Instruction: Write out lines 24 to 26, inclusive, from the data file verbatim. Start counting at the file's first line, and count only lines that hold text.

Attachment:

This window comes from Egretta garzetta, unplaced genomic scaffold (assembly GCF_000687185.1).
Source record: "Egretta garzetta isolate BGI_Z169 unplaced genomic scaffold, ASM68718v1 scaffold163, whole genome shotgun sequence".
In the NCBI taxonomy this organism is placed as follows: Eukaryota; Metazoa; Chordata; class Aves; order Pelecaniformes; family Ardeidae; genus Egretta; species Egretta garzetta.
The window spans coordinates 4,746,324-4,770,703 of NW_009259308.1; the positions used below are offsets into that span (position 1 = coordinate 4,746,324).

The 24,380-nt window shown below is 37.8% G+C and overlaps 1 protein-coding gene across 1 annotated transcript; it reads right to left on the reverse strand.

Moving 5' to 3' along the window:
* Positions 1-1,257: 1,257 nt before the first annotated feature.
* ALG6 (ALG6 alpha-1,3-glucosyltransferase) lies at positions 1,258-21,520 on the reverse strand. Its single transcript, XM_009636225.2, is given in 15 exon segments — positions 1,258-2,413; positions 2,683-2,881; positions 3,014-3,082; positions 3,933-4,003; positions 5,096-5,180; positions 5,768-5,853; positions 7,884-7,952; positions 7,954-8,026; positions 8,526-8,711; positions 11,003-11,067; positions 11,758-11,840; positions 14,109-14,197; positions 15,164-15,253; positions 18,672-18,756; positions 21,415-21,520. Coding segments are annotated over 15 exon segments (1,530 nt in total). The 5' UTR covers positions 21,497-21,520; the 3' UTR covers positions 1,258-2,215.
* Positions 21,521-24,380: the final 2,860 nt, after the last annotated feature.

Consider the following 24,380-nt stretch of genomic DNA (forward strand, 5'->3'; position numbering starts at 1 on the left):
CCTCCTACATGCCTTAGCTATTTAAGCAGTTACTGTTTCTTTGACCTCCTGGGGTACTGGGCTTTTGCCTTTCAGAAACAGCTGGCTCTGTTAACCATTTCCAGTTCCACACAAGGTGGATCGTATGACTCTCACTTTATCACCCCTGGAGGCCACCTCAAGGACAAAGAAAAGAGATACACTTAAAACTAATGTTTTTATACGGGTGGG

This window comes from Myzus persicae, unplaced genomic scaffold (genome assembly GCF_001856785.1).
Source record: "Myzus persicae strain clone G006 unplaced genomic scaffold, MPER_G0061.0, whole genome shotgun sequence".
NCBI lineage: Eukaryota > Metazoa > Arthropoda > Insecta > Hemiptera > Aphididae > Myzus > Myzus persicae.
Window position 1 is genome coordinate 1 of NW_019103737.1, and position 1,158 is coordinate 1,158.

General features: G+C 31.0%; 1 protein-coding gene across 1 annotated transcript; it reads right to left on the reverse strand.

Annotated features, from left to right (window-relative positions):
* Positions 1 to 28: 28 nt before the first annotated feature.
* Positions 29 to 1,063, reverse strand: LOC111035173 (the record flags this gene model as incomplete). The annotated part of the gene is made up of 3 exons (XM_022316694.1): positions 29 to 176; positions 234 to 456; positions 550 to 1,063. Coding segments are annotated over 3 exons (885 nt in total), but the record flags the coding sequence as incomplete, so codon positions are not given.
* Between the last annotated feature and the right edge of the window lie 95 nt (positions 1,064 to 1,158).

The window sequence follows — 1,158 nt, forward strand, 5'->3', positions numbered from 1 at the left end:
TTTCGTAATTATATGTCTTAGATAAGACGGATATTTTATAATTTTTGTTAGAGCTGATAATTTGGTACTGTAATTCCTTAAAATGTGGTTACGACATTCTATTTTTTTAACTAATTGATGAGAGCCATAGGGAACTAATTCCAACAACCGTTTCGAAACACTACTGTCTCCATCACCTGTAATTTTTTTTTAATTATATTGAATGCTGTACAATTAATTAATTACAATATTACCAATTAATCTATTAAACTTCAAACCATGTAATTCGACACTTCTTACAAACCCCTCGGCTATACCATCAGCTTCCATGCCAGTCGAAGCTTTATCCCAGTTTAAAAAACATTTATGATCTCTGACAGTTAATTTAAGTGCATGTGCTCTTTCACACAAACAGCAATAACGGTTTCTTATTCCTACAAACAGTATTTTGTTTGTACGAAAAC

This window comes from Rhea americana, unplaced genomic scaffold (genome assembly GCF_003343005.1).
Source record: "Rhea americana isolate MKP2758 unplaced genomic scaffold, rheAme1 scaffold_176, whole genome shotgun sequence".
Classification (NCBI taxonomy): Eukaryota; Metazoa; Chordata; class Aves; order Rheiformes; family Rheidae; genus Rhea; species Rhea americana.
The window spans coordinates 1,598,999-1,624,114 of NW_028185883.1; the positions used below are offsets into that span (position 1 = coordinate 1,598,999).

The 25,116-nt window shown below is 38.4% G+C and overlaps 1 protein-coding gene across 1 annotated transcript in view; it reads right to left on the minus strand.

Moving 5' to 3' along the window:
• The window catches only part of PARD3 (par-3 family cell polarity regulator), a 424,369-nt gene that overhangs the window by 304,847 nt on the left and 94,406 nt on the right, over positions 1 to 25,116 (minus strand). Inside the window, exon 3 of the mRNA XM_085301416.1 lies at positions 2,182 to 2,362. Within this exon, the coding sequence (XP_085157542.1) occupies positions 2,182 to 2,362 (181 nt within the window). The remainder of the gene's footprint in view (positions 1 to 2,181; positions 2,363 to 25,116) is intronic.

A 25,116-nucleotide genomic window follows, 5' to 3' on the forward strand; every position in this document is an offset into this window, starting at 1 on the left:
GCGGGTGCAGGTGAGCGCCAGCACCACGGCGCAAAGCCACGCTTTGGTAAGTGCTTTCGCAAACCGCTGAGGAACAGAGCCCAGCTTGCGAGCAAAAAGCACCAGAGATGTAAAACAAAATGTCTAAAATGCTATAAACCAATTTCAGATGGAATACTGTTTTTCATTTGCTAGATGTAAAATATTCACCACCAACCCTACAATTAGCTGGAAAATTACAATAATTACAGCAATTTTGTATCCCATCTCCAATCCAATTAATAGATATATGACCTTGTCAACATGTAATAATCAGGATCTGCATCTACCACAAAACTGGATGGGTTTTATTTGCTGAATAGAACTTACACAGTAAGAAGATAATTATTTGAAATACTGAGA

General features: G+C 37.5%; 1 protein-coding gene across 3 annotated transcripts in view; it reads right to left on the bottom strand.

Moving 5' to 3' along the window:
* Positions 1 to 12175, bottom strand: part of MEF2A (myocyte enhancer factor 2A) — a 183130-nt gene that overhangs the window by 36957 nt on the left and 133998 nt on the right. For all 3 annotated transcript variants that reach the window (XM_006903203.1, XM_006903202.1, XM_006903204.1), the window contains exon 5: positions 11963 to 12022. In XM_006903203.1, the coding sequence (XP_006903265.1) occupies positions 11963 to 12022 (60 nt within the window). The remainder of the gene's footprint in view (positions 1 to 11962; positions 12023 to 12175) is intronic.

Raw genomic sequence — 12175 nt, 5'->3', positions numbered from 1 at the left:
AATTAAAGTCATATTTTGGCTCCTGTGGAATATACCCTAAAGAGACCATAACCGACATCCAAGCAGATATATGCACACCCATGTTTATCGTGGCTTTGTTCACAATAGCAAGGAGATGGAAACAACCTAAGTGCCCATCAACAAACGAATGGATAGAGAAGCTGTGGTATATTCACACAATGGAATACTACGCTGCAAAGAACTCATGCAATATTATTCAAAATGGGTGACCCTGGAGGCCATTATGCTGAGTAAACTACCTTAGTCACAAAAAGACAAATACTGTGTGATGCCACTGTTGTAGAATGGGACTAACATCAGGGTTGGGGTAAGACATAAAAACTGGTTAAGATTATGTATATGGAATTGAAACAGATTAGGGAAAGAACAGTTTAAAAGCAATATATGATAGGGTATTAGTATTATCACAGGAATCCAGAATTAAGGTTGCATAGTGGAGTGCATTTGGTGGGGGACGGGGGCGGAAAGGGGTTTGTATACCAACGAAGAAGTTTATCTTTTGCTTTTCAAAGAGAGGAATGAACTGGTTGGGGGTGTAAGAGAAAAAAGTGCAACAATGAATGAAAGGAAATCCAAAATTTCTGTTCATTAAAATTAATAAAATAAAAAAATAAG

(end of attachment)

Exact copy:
Source record: "Rhea americana isolate MKP2758 unplaced genomic scaffold, rheAme1 scaffold_176, whole genome shotgun sequence".
Classification (NCBI taxonomy): Eukaryota; Metazoa; Chordata; class Aves; order Rheiformes; family Rheidae; genus Rhea; species Rhea americana.
The window spans coordinates 1,598,999-1,624,114 of NW_028185883.1; the positions used below are offsets into that span (position 1 = coordinate 1,598,999).